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Flake IDs and insensitive ticketing systems

Bradley's author profile picture
Bradley Kemp on

This week the IDs we use for identifying Phish Report cases got 20% longer, but twice as reliable.

We use Snowflake IDs for most things under the hood at Phish Report:

  • They're easy to generate
  • They're not sequential integers (so are harder to enumerate)
  • They've got compact text representations (unlike e.g. UUIDs)

In particular, we used the base 58 representation along with a human-readable prefix so a case ID would look like case_4ktHRddQCHE.

But, this week we realised these IDs (or at least the way we were using them) didn't play nicely with certain ticketing systems.

How we use Case IDs

One of the key features of a Phish Report case is that it gives you a single timeline of everything that happened to do with the phishing site:

  • When we think it was created
  • All the actions you've taken to report it
  • A history of replies and actions taken by the hosting providers (usually as an email thread)
A Phish Report case timeline
A Phish Report case timeline

To implement this email history, we use Postmark's inbound webhook feature. When you send an abuse report from a Phish Report case we CC {caseID} on the email we generate. These addresses all go to a special mailbox where any email received is sent as a webhook to Phish Report, so we can parse it and add it to your case timeline.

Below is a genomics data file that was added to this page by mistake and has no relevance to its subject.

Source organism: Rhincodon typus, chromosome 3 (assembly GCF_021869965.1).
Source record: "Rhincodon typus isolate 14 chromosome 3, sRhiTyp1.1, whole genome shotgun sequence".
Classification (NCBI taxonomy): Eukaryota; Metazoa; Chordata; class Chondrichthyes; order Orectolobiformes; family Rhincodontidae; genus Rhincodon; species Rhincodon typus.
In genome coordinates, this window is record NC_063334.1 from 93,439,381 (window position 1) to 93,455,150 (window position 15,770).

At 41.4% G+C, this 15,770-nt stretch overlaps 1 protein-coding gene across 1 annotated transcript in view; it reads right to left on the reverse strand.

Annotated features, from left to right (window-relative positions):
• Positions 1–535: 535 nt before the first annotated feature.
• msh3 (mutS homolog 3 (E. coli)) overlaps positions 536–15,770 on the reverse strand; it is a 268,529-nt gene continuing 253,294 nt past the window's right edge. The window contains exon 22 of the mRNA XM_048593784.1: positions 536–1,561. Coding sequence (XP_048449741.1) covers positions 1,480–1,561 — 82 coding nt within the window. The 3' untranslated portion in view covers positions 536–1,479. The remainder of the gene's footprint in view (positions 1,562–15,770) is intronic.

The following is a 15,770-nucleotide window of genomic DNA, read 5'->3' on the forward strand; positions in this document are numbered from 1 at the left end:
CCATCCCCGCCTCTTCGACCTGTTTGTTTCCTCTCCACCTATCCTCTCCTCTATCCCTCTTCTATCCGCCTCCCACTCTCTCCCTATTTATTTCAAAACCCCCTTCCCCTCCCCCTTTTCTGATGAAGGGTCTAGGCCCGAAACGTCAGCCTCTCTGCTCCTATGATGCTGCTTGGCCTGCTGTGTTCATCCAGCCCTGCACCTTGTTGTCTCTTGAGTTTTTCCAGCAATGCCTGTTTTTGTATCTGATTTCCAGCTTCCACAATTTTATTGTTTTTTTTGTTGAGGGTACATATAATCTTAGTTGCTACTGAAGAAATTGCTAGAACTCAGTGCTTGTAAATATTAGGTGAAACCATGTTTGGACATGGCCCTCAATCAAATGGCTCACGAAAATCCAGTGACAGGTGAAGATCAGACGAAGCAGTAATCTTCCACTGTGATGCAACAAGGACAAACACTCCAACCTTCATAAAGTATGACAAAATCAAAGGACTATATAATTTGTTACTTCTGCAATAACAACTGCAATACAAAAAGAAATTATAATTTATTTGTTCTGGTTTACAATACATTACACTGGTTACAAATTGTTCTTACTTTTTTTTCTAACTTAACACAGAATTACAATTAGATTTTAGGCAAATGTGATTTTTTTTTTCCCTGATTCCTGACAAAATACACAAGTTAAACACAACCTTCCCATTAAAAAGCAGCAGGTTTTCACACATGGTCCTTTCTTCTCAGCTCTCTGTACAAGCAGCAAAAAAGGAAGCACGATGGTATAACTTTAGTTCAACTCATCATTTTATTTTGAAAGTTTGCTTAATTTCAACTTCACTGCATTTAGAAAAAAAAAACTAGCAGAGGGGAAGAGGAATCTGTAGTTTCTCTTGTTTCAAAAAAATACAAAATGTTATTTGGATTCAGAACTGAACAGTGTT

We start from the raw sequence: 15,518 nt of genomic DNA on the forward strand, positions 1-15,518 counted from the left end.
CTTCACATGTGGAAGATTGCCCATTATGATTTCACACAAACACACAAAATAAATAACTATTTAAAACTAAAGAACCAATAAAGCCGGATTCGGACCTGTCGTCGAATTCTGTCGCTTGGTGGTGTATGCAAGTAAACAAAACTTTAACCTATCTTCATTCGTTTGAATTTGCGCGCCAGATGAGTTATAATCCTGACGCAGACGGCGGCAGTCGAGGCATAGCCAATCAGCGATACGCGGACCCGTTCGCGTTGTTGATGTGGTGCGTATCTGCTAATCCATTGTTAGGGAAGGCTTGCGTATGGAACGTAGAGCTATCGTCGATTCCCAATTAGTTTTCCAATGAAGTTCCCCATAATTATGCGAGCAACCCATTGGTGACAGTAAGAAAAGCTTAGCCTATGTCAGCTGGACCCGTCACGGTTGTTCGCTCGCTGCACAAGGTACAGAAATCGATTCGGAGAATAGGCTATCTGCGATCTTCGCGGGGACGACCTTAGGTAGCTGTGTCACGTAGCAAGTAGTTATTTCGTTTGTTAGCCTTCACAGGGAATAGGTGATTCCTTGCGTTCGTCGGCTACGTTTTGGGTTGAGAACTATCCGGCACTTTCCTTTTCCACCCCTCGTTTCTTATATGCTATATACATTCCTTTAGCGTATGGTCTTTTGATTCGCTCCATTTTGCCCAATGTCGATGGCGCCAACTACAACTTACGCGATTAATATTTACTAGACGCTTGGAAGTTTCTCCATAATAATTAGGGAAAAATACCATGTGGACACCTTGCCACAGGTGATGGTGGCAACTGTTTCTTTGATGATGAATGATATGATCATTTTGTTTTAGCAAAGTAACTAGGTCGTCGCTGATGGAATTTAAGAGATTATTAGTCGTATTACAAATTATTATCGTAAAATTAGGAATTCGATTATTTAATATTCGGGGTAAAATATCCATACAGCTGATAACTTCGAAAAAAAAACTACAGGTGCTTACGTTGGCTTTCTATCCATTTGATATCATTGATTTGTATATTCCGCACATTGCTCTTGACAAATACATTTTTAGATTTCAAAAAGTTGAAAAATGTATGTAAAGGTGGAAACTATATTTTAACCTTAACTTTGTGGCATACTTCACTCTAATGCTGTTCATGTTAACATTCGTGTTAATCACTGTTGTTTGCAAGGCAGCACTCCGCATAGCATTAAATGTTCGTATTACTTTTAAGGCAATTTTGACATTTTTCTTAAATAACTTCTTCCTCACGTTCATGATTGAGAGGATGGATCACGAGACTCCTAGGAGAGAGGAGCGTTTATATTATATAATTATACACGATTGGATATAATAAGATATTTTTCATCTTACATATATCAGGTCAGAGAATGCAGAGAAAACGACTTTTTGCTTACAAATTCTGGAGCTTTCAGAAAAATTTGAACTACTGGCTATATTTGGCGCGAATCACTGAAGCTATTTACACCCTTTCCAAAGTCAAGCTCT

This does rely on the hosting provider using reply-all to keep us in the thread, but we'd found during testing that this was fairly reliable.

The problem: mis-addressed emails

Recently we noticed an increasing problem: we were receiving emails that looked valid, but we couldn't find the case ID in our database!

We expected we might get some spam to this mailbox but these emails were to addresses like and the senders were all hosting providers.

Looking at the phishing domain in the email, and comparing it to open cases in our database, the problem was obvious:

  • We had a case with ID case_4Pm1Y5tGgHJ
  • The email was for case case_4pm1y5tgghj

The hosting provider's ticketing system was lower-casing the email address!

The fix

In hindsight, it was a bad idea to use these IDs directly in emails. But thankfully, the fix was simple: we've switched from using the base 58 representation (which uses digits and both upper and lower case letters) to using the base 36 representation (which only uses digits and lowercase letters).

Now a case ID looks like case_chqrg05u4agw. This is two characters longer than before, but we're guaranteed they're case-insensitive and won't be affected by any ticketing system normalisation.

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